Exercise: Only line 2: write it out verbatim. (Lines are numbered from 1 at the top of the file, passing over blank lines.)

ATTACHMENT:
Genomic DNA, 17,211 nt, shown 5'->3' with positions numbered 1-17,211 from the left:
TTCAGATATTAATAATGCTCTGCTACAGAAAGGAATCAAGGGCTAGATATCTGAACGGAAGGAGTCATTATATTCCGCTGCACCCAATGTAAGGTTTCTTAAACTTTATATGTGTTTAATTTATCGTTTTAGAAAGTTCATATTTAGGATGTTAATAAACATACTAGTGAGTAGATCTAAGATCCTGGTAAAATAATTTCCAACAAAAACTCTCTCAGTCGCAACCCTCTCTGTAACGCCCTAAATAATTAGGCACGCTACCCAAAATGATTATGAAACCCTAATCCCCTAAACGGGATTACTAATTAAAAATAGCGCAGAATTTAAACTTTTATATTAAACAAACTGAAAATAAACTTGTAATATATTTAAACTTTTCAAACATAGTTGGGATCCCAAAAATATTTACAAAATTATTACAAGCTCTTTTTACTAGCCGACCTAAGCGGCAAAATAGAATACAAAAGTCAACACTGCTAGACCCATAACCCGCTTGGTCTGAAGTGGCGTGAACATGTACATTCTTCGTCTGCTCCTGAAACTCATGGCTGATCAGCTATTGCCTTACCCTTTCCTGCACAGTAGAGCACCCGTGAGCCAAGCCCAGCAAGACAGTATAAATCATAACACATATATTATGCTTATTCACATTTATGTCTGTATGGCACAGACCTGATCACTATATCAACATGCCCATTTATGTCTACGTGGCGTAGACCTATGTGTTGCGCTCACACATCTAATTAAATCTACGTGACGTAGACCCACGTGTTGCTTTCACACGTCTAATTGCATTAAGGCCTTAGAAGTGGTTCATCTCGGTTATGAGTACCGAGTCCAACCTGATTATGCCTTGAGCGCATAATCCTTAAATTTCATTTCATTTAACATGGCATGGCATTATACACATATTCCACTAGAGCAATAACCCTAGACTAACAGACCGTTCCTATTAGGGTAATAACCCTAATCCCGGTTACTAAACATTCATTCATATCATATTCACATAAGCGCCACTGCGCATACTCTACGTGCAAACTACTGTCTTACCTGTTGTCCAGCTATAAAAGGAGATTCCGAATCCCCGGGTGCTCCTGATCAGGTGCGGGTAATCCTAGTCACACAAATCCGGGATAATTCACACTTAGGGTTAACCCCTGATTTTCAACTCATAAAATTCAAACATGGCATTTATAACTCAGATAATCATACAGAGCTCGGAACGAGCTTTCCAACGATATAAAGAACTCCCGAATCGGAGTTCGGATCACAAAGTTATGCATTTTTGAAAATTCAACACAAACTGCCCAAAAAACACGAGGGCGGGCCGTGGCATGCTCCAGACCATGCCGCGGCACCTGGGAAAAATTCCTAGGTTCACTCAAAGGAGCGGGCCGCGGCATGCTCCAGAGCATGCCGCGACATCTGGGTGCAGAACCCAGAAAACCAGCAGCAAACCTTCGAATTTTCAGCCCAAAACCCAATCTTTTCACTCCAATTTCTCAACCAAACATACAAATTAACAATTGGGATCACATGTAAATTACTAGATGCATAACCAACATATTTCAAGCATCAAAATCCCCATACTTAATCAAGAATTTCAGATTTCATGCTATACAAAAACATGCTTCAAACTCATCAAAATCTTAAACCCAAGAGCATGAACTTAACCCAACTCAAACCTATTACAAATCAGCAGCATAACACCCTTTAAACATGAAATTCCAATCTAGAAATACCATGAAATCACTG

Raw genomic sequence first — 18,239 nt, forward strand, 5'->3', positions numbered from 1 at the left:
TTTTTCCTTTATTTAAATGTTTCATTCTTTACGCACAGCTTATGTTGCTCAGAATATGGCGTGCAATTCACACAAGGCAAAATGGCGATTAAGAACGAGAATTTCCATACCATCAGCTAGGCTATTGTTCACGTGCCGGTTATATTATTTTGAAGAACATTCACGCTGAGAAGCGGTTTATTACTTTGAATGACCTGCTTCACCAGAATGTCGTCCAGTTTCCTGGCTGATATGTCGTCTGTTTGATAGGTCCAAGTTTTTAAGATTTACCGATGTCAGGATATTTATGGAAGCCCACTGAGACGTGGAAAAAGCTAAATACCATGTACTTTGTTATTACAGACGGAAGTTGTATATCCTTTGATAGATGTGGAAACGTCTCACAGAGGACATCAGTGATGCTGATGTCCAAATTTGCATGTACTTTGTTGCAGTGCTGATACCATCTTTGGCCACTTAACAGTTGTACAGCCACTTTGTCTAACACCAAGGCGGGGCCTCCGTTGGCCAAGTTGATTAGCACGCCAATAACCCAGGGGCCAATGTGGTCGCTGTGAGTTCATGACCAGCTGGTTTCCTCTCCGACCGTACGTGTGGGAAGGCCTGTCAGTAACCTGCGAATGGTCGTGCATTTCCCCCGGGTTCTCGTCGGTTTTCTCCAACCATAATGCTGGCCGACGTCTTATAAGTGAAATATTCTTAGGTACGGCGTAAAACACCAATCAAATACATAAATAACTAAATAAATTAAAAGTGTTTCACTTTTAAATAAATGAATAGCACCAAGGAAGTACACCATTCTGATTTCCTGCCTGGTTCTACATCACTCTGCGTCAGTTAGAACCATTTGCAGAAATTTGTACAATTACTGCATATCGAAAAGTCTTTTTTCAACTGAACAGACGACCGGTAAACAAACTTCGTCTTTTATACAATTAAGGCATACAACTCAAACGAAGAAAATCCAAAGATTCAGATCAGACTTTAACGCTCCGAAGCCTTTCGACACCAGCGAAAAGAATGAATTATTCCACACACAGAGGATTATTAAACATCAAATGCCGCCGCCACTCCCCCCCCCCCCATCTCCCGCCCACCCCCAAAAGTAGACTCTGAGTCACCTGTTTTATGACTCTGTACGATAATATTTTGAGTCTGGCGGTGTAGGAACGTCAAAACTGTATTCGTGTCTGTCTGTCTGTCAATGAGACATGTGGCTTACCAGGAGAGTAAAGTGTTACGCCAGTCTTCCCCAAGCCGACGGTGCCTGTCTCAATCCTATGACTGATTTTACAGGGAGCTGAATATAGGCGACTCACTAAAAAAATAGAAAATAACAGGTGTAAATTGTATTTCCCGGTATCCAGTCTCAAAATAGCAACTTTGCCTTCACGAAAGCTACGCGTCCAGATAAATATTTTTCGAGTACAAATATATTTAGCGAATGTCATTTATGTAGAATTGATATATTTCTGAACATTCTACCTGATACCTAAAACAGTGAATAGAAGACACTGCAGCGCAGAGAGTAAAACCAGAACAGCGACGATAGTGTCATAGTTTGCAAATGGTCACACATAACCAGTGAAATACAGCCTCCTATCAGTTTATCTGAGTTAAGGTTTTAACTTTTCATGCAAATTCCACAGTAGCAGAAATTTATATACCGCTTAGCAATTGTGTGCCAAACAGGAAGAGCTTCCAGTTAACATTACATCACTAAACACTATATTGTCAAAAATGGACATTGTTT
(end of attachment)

TTCAGATATTAATAATGCTCTGCTACAGAAAGGAATCAAGGGCTAGATATCTGAACGGAAGGAGTCATTATATTCCGCTGCACCCAATGTAAGGTTTCTTAAACTTTATATGTGTTTAATTTATCGTTTTAGAAAGTTCATATTTAGGATGTTAATAAACATACTAGTGAGTAGATCTAAGATCCTGGTAAAATAATTTCCAACAAAAACTCTCTCAGTCGCAACCCTCTCTGTAACGCCCTAAATAATTAGGCACGCTACCCAAAATGATTATGAAACCCTAATCCCCTAAACGGGATTACTAATTAAAAATAGCGCAGAATTTAAACTTTTATATTAAACAAACTGAAAATAAACTTGTAATATATTTAAACTTTTCAAACATAGTTGGGATCCCAAAAATATTTACAAAATTATTACAAGCTCTTTTTACTAGCCGACCTAAGCGGCAAAATAGAATACAAAAGTCAACACTGCTAGACCCATAACCCGCTTGGTCTGAAGTGGCGTGAACATGTACATTCTTCGTCTGCTCCTGAAACTCATGGCTGATCAGCTATTGCCTTACCCTTTCCTGCACAGTAGAGCACCCGTGAGCCAAGCCCAGCAAGACAGTATAAATCATAACACATATATTATGCTTATTCACATTTATGTCTGTATGGCACAGACCTGATCACTATATCAACATGCCCATTTATGTCTACGTGGCGTAGACCTATGTGTTGCGCTCACACATCTAATTAAATCTACGTGACGTAGACCCACGTGTTGCTTTCACACGTCTAATTGCATTAAGGCCTTAGAAGTGGTTCATCTCGGTTATGAGTACCGAGTCCAACCTGATTATGCCTTGAGCGCATAATCCTTAAATTTCATTTCATTTAACATGGCATGGCATTATACACATATTCCACTAGAGCAATAACCCTAGACTAACAGACCGTTCCTATTAGGGTAATAACCCTAATCCCGGTTACTAAACATTCATTCATATCATATTCACATAAGCGCCACTGCGCATACTCTACGTGCAAACTACTGTCTTACCTGTTGTCCAGCTATAAAAGGAGATTCCGAATCCCCGGGTGCTCCTGATCAGGTGCGGGTAATCCTAGTCACACAAATCCGGGATAATTCACACTTAGGGTTAACCCCTGATTTTCAACTCATAAAATTCAAACATGGCATTTATAACTCAGATAATCATACAGAGCTCGGAACGAGCTTTCCAACGATATAAAGAACTCCCGAATCGGAGTTCGGATCACAAAGTTATGCATTTTTGAAAATTCAACACAAACTGCCCAAAAAACACGAGGGCGGGCCGTGGCATGCTCCAGACCATGCCGCGGCACCTGGGAAAAATTCCTAGGTTCACTCAAAGGAGCGGGCCGCGGCATGCTCCAGAGCATGCCGCGACATCTGGGTGCAGAACCCAGAAAACCAGCAGCAAACCTTCGAATTTTCAGCCCAAAACCCAATCTTTTCACTCCAATTTCTCAACCAAACATACAAATTAACAATTGGGATCACATGTAAATTACTAGATGCATAACCAACATATTTCAAGCATCAAAATCCCCATACTTAATCAAGAATTTCAGATTTCATGCTATACAAAAACATGCTTCAAACTCATCAAAATCTTAAACCCAAGAGCATGAACTTAACCCAACTCAAACCTATTACAAATCAGCAGCATAACACCCTTTAAACATGAAATTCCAATCTAGAAATACCATGAAATCACTG